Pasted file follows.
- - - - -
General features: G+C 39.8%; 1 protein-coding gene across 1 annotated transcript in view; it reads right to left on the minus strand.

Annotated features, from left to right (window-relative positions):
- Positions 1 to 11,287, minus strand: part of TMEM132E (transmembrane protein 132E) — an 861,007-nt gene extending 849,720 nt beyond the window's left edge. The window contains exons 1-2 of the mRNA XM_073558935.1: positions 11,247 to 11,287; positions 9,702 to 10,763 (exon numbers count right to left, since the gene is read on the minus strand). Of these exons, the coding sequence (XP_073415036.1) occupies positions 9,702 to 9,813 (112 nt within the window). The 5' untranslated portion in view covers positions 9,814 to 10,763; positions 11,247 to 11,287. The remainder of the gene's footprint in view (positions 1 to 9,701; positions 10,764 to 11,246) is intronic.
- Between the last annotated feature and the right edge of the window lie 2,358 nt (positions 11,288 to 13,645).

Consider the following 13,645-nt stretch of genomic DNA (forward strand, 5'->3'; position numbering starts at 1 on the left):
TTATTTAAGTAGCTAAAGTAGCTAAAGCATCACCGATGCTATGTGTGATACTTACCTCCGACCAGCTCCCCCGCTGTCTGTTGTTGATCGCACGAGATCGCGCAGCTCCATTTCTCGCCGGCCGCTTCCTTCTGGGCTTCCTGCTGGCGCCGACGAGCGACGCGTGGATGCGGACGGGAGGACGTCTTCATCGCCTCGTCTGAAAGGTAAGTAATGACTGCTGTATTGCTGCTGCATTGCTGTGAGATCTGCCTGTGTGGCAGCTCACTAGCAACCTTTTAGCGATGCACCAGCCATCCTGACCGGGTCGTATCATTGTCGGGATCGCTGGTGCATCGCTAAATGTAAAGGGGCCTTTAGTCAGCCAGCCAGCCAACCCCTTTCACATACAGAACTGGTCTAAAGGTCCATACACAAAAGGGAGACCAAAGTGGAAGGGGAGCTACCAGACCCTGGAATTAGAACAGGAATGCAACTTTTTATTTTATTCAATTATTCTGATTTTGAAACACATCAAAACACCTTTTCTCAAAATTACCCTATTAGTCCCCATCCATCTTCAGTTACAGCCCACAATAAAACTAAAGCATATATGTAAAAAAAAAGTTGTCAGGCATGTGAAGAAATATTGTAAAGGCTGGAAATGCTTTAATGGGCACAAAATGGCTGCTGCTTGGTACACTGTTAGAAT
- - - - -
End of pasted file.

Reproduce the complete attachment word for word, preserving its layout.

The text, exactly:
General features: G+C 39.8%; 1 protein-coding gene across 1 annotated transcript in view; it reads right to left on the minus strand.

Annotated features, from left to right (window-relative positions):
- Positions 1 to 11,287, minus strand: part of TMEM132E (transmembrane protein 132E) — an 861,007-nt gene extending 849,720 nt beyond the window's left edge. The window contains exons 1-2 of the mRNA XM_073558935.1: positions 11,247 to 11,287; positions 9,702 to 10,763 (exon numbers count right to left, since the gene is read on the minus strand). Of these exons, the coding sequence (XP_073415036.1) occupies positions 9,702 to 9,813 (112 nt within the window). The 5' untranslated portion in view covers positions 9,814 to 10,763; positions 11,247 to 11,287. The remainder of the gene's footprint in view (positions 1 to 9,701; positions 10,764 to 11,246) is intronic.
- Between the last annotated feature and the right edge of the window lie 2,358 nt (positions 11,288 to 13,645).

Consider the following 13,645-nt stretch of genomic DNA (forward strand, 5'->3'; position numbering starts at 1 on the left):
TTATTTAAGTAGCTAAAGTAGCTAAAGCATCACCGATGCTATGTGTGATACTTACCTCCGACCAGCTCCCCCGCTGTCTGTTGTTGATCGCACGAGATCGCGCAGCTCCATTTCTCGCCGGCCGCTTCCTTCTGGGCTTCCTGCTGGCGCCGACGAGCGACGCGTGGATGCGGACGGGAGGACGTCTTCATCGCCTCGTCTGAAAGGTAAGTAATGACTGCTGTATTGCTGCTGCATTGCTGTGAGATCTGCCTGTGTGGCAGCTCACTAGCAACCTTTTAGCGATGCACCAGCCATCCTGACCGGGTCGTATCATTGTCGGGATCGCTGGTGCATCGCTAAATGTAAAGGGGCCTTTAGTCAGCCAGCCAGCCAACCCCTTTCACATACAGAACTGGTCTAAAGGTCCATACACAAAAGGGAGACCAAAGTGGAAGGGGAGCTACCAGACCCTGGAATTAGAACAGGAATGCAACTTTTTATTTTATTCAATTATTCTGATTTTGAAACACATCAAAACACCTTTTCTCAAAATTACCCTATTAGTCCCCATCCATCTTCAGTTACAGCCCACAATAAAACTAAAGCATATATGTAAAAAAAAAGTTGTCAGGCATGTGAAGAAATATTGTAAAGGCTGGAAATGCTTTAATGGGCACAAAATGGCTGCTGCTTGGTACACTGTTAGAAT